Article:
For data to be effective and useful, they need to be clear and unambiguous, consistent (the same data are collected over time so change can be measured), feasible (connected to potential actions), and meaningful.7

So what are some key data for monitoring the progress of English learner students?

  • Content assessment results: English language arts, mathematics, other content areas.
  • English language proficiency assessment results.
  • Teacher reports of student's language learning progress: Teachers are often the best source of data for how students' English language skills are evolving. And in fact, if we can get observations in more than one setting, then we can have a more complete picture of the student's level of language mastery. And again, teachers can often identify the difference between a student's conversational English and academic English, so how a student is talking on the playground, for example, versus with the more academic terms in the classroom.
  • Family input: Surveys, interviews, informal conversations with parents or other caregivers.
  • Students' cumulative files: Report cards, attendance, behavior history, participation in programs or academic interventions, primary language, English language proficiency.
  • Data on other factors: health, environment, past education, trauma.

Questions to Consider

The following questions can help guide your conversations as you think about how to best use data to support English learner students within your own context:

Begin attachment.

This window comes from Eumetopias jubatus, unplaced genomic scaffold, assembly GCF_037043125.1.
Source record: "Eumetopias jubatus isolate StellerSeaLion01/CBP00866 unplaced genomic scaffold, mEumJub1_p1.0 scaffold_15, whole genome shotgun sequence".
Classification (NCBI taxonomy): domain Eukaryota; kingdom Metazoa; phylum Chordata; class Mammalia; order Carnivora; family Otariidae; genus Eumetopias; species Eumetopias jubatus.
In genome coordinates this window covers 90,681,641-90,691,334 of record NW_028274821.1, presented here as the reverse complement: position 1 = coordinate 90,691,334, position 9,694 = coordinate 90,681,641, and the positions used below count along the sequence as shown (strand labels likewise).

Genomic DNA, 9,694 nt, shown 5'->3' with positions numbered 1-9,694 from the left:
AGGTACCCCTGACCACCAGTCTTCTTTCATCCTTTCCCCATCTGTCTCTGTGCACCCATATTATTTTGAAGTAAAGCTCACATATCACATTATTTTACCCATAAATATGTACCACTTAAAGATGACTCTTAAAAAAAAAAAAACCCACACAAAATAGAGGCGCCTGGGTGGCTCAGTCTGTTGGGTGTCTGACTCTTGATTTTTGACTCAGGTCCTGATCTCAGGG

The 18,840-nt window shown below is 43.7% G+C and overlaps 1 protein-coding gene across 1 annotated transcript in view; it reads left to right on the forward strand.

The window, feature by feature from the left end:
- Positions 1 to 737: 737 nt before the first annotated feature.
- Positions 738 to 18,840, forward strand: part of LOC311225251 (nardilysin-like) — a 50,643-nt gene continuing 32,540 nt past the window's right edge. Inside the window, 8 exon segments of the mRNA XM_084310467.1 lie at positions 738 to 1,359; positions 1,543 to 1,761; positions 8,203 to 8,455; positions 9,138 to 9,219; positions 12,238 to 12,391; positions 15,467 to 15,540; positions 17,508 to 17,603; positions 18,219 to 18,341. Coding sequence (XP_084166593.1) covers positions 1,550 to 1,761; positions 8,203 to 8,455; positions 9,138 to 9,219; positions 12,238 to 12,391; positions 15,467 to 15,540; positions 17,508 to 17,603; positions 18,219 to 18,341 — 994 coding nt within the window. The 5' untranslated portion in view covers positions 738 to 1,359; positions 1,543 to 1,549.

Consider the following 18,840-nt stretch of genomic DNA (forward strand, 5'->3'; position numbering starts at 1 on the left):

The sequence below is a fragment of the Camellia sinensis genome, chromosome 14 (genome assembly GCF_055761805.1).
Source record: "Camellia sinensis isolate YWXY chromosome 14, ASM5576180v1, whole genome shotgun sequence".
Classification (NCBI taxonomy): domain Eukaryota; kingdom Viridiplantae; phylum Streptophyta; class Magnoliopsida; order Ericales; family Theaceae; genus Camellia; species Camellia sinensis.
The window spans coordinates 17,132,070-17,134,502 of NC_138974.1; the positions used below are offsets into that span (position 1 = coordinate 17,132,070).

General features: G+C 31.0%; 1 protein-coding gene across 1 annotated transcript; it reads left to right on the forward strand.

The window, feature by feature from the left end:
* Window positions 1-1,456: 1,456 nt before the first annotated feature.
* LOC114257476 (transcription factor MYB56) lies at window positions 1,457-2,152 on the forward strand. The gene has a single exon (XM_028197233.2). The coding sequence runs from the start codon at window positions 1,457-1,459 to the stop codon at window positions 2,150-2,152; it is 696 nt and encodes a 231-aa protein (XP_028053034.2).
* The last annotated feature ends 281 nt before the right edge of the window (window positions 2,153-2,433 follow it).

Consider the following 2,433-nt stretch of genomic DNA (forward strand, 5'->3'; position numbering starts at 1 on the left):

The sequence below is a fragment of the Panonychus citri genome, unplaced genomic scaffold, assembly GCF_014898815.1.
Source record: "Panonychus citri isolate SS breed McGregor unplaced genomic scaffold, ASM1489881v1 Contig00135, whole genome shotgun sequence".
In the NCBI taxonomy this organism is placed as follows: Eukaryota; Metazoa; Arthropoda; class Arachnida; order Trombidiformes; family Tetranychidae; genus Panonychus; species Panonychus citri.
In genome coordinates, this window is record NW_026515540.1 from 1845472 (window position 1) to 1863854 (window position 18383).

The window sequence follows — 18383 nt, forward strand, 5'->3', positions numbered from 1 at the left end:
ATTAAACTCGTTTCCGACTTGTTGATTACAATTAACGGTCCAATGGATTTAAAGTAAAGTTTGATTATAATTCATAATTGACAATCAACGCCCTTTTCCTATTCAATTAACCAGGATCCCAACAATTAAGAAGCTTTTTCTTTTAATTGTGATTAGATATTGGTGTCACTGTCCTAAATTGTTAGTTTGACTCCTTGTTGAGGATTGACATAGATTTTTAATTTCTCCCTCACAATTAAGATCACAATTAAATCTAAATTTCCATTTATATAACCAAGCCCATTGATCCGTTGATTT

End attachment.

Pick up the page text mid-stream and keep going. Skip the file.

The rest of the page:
• In your state or jurisdiction, are data available that allow you to compare the performance of English learner students to other student groups?
  • Do the data allow for finer comparisons to true peers?
  • What do the data say about the time it takes English learner students in your context to become proficient in English?
  • For students who continue to receive English learner services between five and seven years, what did the data say about their performance?
  • How large a group within the English learner student group is that group of long-term English learners, and how do they perform on other measures?
  • If the data don't allow some of these questions to be answered, what would it take to get there?
For more on this topic, view the full webinar, and stay tuned for our next blog on considerations for English language learners within an assessment system!

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Footnotes:

1 Mandinach, E. B. (2012). A perfect time for data use: Using data-driven decision making to inform practice, Educational Psychologist, 47(2), 71–85.

2 Hamilton, L., Halverson, R., Jackson, S., Mandinach, E., Supovitz, J., & Wayman, J. (2009). Using student achievement data to support instructional decision making (NCEE 2009–4067). National Center for Education Evaluation and Regional Assistance, Institute of Education Sciences, U.S. Department of Education. Retrieved from https://ies.ed.gov/ncee/wwc/Docs/PracticeGuide/dddm_pg_092909.pdf

3 Mandinach, E. B. (2012). A perfect time for data use: Using data-driven decision making to inform practice, Educational Psychologist, 47(2), 71–85.

4 Gerzon, N. (2015). Structuring professional learning to develop a culture of data use: Aligning knowledge from the field and research findings. Teachers College Record, 117(4).

5 Brown, J., & Doolittle, J. (2008). A cultural, linguistic, and ecological framework for Response to Intervention with English language learners. Teaching Exceptional Children, 40(5), 66–72.

6 Ibid.

7 Crane, E. & Sigman, D. (2018). Using accountability data to guide school improvement. Presentation to the Insular Areas annual technical assistance meeting, 16 April 2018. Washington, DC: Author.